There are clever allusions to Mercury in its different conceptual forms throughout the play, too. Space exploration is presented as an escape to the characters, for instance; they fantasize about leaving this planet to a new one, any one, which might hold a better life than the currently inhabited eschaton. Also, Mercury the Roman deity lead souls to the underworld. And there's the linguistic oddity of the phrase "Mercury Fur" in itself, which doesn't have an immediate conceptual referent in the English language.
The audience constantly returns to it, turning it over mentally, much like the cast of addled teenagers constantly try returning to their pre-apocalypse memories, losing and gaining the ideas and the words to describe them in a tragically haphazard way. I loved this play. It was brutal and not for the squeamish. Wish it was more translatable to US audiences; I doubt I'll ever get to see it performed here.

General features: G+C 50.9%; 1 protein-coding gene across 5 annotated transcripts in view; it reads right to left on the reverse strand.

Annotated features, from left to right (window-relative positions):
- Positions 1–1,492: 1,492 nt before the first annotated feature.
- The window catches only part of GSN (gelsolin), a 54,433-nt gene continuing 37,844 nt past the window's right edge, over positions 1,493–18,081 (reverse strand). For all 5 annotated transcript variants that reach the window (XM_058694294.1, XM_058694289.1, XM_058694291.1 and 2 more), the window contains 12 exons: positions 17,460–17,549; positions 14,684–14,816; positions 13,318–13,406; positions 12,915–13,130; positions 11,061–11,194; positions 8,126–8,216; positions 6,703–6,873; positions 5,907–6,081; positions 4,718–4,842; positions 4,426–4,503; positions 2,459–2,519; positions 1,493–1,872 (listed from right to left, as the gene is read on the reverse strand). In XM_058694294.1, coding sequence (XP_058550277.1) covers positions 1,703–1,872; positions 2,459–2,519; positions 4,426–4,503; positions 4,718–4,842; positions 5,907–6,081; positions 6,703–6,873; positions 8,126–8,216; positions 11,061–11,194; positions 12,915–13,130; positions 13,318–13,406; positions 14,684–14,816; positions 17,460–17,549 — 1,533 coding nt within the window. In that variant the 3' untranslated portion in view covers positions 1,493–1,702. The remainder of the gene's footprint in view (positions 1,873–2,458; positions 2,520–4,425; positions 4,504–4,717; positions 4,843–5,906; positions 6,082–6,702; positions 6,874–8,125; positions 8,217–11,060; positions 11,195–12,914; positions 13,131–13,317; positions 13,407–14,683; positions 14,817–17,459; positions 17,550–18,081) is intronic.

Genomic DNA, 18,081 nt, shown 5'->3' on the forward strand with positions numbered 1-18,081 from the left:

Jun 06, Jack rated it really liked it. When the rest of the world tells me there is nothing to save, I will ignore what they say and I will save you. For, if you can be saved, then so can we all. If you can be saved, so can we all. Feb 21, Christopher rated it it was amazing. Of the Philip Ridley plays I've read so far this is his most fully realized. May 11, Runa rated it really liked it.
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- The dark, disturbing genius of Philip Ridley.
Surprisingly, I enjoyed this play more in performance than when reading it. When I thought about why that was, I realised it's not surprising at all: Ridley's demotic, violent language, which oscillates between too vulgar and too commonplace, actually sounds more authentic when spoken.
What you expect to read on a page is elevated speech of one sort or another; when you hear it onstage you recognise it as a perfect rendering of everyday conversations. Which, of course, makes Mercury Fur's dystop Surprisingly, I enjoyed this play more in performance than when reading it. Which, of course, makes Mercury Fur's dystopic universe even more powerful, since it's closer than you'd want to admit to our own. On a side note, the 'I love you so much I could burst into flames' exchange is probably one of my favourite bits of literature ever.